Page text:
House of Commons photo

Crucial Fact

  • His favourite word was respect.

Last in Parliament October 2015, as Conservative MP for Kitchener—Waterloo (Ontario)

Lost his last election, in 2015, with 32% of the vote.

Statements in the House

Environmental Enforcement Act March 23rd, 2009

Mr. Speaker, I want to thank the parliamentary secretary for his great work on this file. I certainly appreciate the opportunity to work with him on the Standing Committee on the Environment and Sustainable Development. Bill C-16 seems quite heavy with respect to fines, but fines do not achieve anything if there is no political will to enforce them. I want to ask the parliamentary secretary, how does the government plan to ensure that our environmental laws will be enforced?

Liberal Party of Canada March 4th, 2009

“The day is coming”, Mr. Speaker, “the day is coming”. Those are the words of Liberal Senator George Baker when he said the day is coming for the creation of a Bloc Newfoundland and Labrador that will eventually see that great province leave Confederation.

The Liberal leader's tolerance of these statements from the most senior Liberal parliamentarian is truly unfortunate. However, it is not surprising. The leader of the Liberal Party himself once said, and I quote, “I'm not in bed with the Bloc Québécois; okay, they're at the corner of the bed”.

At the rate the leader of the Liberal Party is going, when it comes to dealing with separatists, there is not going to be much bed left.

Research and Development February 9th, 2009

Mr. Speaker, Canada has a proud history when it comes to space robotics and exploration. Since 1989 the Canadian Space Agency has generated world-class scientific research and development that has benefited this country. Investing in this sector not only allows Canada to remain at the forefront of space research, it also creates valuable economic activity.

In these difficult global economic times, could the Minister of Industry inform this House how the government is supporting Canada's role in space exploration?

The Budget January 28th, 2009

Madam Speaker, I can assure this House that we had extensive consultations in my riding of Kitchener—Waterloo and the feedback from those stakeholders who participated in those economic round tables has been very favourable with respect to seeing the results of their input directly in this economic action plan.

The Budget January 28th, 2009

Madam Speaker, this government is very committed to ensuring tax relief for lower and middle income Canadians, as I mentioned, and working families specifically with respect to EI benefits. In fact, this government through the budget will enhance EI benefits by extending benefits for five weeks and also improving retraining and training benefits under the employment insurance program.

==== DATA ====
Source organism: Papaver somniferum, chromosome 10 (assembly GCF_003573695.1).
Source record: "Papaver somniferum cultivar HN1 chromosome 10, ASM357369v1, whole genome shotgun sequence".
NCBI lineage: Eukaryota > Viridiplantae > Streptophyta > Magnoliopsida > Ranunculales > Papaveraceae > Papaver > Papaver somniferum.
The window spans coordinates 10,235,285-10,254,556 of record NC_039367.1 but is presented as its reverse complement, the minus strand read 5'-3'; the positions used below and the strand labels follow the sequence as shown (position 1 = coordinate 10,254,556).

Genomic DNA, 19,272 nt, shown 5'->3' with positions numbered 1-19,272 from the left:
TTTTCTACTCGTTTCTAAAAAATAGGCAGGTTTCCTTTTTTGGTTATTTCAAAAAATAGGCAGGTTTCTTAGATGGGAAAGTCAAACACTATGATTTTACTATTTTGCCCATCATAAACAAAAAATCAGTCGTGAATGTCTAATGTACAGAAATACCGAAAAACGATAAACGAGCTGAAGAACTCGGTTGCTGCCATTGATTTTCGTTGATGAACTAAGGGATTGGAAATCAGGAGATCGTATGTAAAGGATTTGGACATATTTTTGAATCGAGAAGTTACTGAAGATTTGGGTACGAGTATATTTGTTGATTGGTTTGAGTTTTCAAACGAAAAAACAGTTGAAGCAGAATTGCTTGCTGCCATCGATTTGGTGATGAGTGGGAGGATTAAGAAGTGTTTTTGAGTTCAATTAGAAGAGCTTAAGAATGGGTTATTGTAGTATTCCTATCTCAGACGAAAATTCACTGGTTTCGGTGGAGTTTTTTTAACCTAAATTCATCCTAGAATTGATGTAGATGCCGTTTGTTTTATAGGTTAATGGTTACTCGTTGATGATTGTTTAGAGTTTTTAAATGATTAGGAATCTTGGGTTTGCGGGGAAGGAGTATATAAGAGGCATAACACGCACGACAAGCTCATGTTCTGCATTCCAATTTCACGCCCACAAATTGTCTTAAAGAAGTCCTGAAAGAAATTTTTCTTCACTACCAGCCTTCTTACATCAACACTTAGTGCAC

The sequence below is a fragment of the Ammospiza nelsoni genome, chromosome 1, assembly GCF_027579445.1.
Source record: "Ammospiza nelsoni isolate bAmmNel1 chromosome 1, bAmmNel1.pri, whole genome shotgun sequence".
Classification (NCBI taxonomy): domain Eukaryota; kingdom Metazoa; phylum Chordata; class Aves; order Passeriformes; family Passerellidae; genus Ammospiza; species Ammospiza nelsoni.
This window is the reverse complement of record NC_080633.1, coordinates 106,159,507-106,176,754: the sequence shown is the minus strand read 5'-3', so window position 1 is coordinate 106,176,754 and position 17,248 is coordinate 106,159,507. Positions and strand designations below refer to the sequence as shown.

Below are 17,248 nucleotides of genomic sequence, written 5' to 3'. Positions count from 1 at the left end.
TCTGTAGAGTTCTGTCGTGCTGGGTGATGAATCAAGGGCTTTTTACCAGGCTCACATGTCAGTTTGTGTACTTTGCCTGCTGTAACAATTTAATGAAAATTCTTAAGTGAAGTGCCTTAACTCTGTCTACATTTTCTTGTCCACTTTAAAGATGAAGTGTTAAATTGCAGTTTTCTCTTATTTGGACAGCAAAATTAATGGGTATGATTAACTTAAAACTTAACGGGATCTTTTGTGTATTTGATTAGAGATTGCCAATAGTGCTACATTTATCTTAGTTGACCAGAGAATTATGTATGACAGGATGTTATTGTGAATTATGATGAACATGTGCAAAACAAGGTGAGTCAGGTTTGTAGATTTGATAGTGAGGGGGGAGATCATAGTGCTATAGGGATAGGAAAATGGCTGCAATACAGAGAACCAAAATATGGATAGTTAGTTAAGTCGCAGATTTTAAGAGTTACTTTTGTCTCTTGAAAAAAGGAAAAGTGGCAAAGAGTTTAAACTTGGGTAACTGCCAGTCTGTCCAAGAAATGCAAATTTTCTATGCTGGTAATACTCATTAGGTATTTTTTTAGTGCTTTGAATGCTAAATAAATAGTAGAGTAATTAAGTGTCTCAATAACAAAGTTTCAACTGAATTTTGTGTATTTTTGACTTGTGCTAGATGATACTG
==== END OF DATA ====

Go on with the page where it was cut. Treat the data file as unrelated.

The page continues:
The Budget January 28th, 2009

Madam Speaker, in this budget the government has very clearly targeted tax relief for the most vulnerable in society. Our tax cuts are directed at lower and middle income Canadians to ensure that the tax burden is eased on those important segments of our society.

The Budget January 28th, 2009

Madam Speaker, I want to assure the House that the government remains extremely committed to achieving our greenhouse gas emission goals and a reduction of greenhouse gases by 20% by 2020. We have reaffirmed that commitment in this budget. We have also clearly indicated that there will be funding for the research of green technologies and further support for carbon capture storage to ensure that our greenhouse gas emissions are reduced.

The Budget January 28th, 2009

Madam Speaker, I would like to start by indicating that I will be splitting my time with the hon. member for Egmont.

It is indeed an honour for me to rise today to deliver my maiden speech in this distinguished chamber. I would like to take this opportunity to thank my wife Annette and our two daughters, Tamara and Alexandra, as well as my parents and our extended family for their love and support.

I also want to recognize and thank the Hon. Walter McLean, the member of Parliament for my riding from 1979 to 1993, for his advice, encouragement and mentorship.

I am especially grateful to the constituents of Kitchener—Waterloo who have given me their vote of confidence. It is an honour to be their representative and I will work hard to be a strong voice for them here in this chamber.

It is my privilege to speak today to budget 2009, Canada's economic action plan. I would like to begin by commending the Minister of Finance for his wide-ranging consultation process. This has been one of the most comprehensive and inclusive pre-budget consultations in Canadian history, with direct input from literally hundreds of organizations and thousands of Canadians.

For example, in my own riding of Kitchener—Waterloo I joined with the hon. members from both Kitchener—Conestoga and Kitchener Centre to hold round table discussions with community leaders. This provided an opportunity for direct local input. We produced a report that was submitted to the Minister of Finance and I am pleased to see that several of our recommendations are reflected in our action plan.

One thing that became clear to me during our consultations was that local businesses were worried about the availability of financing. A businessman who runs a small parts company in my riding told me that he was having trouble meeting his payroll and other expenses. His business was surviving but his receivables were up and getting through the week was a challenge.

Members of the House can never forget that when we talk about programs to improve financing it means help for working Canadians to get them through a difficult time. Our economic action plan addresses this issue by creating the new business credit availability program to improve access to financing for Canadian businesses during this period of economic uncertainty. Additional loans and other forms of credit support will be made available to help businesses with viable business models whose access to financing would otherwise be restricted.

The Waterloo area is the recognized centre of high tech business innovation in Canada and my riding has benefited greatly from visionary companies like Research in Motion. Many of us here in the House have our own BlackBerry devices and we know that they are from Waterloo. However, there are countless other innovations that never see the light of day because of a lack of focus on the commercialization of research. To create jobs and keep our research in Canada we must support small businesses that develop these new ideas and bring them to the marketplace.